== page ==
Top tips for on-line trainers

By Jackie Black on February 8th, 2017

I recently did some work for a software training company in London who wanted to move away from their traditional classroom approach and keep up with the current trend for online learning. They commissioned me to write a set of best practices to help trainers new to on-line training make the transition more smoothly.

I thought I’d share the main points with you.

Being on camera. This may be the first time you have delivered training online and you may be unexpectedly nervous, but obviously, you don’t want your students to know this. It’s a good idea then to practise a few times beforehand, recording your performance so that you can review it.

The key consideration is the camera itself – always make sure your whole head is in view and try to look straight at it. It’s very disconcerting for students when the trainer appears to be looking to the side, or worse still, if they have to listen to a voice without a body! Also, try to keep your movements smooth and to a minimum as occasionally there is slight delay in transmission sometimes which will make you look rather strange.

Delivery. To keep students engaged you need to vary your tone and tempo. Speed up and slow down to allow students to assimilate what has been said but also to keep them on their toes. Monitor your tone and how it could be perceived (impatient, patronising, encouraging). Don’t forget to speak clearly and use short, concise sentences where possible. You may also need to adjust your volume to counteract any sound issues.

Adapting your style. Consider whether your style should be less directive. Try handing over hosting rights to involve students and keep them engaged. Avoid monologues and keep any anecdotes you tell short or your students may switch off or start multi-tasking.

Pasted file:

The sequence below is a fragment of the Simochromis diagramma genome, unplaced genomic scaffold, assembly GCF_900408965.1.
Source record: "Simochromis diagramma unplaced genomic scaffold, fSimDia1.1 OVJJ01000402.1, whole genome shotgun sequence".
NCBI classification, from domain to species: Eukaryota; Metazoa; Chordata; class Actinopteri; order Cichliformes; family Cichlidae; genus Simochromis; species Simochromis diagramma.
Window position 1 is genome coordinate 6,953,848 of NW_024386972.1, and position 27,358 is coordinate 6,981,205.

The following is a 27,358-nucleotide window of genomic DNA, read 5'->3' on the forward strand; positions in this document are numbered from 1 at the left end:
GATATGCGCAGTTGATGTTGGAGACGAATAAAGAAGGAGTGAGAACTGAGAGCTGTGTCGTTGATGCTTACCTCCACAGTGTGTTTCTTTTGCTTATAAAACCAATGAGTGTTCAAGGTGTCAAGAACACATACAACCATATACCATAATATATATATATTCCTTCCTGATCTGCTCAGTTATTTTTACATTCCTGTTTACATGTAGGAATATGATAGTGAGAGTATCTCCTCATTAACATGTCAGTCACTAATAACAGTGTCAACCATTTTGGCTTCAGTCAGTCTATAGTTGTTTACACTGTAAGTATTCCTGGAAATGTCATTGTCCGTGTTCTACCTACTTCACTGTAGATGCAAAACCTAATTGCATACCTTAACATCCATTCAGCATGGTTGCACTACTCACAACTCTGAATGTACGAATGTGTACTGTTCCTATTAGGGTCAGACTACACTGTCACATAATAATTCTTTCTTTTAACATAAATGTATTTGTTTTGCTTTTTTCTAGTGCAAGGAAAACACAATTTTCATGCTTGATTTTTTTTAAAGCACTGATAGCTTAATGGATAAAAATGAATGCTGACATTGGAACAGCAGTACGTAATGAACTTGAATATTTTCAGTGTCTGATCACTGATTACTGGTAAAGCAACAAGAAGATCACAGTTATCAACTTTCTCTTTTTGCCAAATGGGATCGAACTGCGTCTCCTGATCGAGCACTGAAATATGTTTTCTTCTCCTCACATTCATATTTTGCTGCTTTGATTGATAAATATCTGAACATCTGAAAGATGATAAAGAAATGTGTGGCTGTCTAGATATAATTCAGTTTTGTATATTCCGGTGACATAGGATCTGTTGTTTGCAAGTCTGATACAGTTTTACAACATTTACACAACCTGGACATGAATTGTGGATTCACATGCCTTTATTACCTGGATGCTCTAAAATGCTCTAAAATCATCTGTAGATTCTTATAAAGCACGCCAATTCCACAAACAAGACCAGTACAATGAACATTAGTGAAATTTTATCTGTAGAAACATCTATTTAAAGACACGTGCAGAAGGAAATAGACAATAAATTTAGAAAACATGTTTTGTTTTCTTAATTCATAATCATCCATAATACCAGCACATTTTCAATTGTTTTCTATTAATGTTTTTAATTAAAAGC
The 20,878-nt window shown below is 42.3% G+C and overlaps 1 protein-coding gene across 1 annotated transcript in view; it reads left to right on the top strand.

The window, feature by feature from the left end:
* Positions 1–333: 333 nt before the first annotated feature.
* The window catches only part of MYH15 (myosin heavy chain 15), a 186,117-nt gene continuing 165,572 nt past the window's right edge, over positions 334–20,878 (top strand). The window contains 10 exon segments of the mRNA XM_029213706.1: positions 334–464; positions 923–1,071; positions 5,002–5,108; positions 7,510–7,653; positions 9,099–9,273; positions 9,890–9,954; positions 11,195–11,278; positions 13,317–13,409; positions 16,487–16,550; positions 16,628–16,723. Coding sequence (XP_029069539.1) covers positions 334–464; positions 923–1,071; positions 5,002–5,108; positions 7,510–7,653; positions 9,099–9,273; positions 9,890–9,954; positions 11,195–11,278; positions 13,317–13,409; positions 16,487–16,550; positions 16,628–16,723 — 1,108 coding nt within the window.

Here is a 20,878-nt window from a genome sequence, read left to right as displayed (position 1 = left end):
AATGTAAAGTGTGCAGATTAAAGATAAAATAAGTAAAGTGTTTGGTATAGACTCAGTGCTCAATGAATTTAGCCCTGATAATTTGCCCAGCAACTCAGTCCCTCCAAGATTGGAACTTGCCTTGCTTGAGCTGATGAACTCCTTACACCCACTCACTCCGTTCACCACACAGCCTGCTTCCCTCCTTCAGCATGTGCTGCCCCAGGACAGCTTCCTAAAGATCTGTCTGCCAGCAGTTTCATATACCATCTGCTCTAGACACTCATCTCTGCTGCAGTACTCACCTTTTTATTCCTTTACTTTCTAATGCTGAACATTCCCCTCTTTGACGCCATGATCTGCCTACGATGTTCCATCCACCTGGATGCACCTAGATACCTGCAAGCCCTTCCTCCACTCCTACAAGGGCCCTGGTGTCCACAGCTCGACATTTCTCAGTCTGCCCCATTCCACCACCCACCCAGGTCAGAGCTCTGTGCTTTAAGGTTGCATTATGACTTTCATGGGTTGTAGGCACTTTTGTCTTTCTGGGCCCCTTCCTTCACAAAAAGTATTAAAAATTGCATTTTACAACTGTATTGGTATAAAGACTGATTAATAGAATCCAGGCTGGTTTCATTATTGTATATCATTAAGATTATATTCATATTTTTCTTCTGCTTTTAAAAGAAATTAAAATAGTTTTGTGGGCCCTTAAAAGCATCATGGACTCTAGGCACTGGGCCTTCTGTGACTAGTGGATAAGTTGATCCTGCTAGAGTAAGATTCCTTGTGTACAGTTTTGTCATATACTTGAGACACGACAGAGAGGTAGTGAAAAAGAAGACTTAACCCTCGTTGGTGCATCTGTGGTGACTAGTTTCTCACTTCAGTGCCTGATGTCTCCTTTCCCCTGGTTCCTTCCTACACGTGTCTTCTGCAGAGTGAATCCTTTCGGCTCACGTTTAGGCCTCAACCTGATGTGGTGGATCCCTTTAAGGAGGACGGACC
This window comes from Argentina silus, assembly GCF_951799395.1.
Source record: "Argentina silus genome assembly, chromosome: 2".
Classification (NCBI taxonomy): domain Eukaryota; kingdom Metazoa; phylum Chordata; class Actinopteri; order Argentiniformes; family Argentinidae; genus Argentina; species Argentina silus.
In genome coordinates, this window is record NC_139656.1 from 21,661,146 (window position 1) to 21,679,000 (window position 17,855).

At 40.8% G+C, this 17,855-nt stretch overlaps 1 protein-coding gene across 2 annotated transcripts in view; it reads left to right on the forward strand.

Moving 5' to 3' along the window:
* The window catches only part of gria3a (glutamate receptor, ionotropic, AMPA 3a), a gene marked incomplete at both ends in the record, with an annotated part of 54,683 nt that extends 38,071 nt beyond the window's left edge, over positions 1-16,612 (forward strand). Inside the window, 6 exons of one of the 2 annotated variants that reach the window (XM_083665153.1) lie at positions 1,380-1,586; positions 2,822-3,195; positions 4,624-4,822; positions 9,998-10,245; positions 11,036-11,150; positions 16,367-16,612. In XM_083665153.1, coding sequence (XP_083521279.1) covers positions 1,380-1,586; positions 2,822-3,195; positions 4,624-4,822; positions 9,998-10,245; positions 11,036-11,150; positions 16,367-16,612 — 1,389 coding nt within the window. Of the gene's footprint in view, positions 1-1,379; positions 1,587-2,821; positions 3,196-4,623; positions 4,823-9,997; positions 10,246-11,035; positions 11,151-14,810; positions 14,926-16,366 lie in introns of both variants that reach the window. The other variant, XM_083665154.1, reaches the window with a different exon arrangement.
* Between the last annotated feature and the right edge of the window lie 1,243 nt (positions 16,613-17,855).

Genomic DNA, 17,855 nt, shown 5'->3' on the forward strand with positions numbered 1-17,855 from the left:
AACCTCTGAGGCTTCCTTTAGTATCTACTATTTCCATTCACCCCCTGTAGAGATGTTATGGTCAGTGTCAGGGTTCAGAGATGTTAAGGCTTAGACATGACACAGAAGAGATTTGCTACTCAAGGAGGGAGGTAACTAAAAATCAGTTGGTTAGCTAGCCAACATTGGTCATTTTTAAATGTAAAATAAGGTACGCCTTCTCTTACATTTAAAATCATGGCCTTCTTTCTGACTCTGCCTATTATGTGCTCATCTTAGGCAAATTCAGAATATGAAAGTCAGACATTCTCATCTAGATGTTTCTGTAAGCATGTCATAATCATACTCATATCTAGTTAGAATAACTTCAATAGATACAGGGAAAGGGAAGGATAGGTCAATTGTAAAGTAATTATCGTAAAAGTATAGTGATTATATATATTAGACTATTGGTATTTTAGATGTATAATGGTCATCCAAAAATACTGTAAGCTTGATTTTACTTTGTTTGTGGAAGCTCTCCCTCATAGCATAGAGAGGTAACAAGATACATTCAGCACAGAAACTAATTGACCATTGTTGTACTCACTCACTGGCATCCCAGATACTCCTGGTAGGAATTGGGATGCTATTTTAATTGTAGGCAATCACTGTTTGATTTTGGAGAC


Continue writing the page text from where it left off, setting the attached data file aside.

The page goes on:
Trainer checklist

  1. Be familiar with the technology. Practice beforehand so that you feel comfortable being in front of a camera.
  2. Organise (upload) your training materials and prepare an agenda which reflects learner expectations.
  3. Think about your training style and adapt it to your audience.
  4. Create a welcoming and safe learning environment.
  5. Be ‘present’ and approachable.
  6. Keep an eye on engagement levels.
  7. Encourage collaboration.
  8. Ask SMART questions.
  9. Check comprehension regularly.
  10. Keep students informed when problems arise.
  11. Be clear about online etiquette. Consider agreeing a set of rules with the group outlining expected behaviour.
  12. Create a feedback culture in which everyone can contribute freely.

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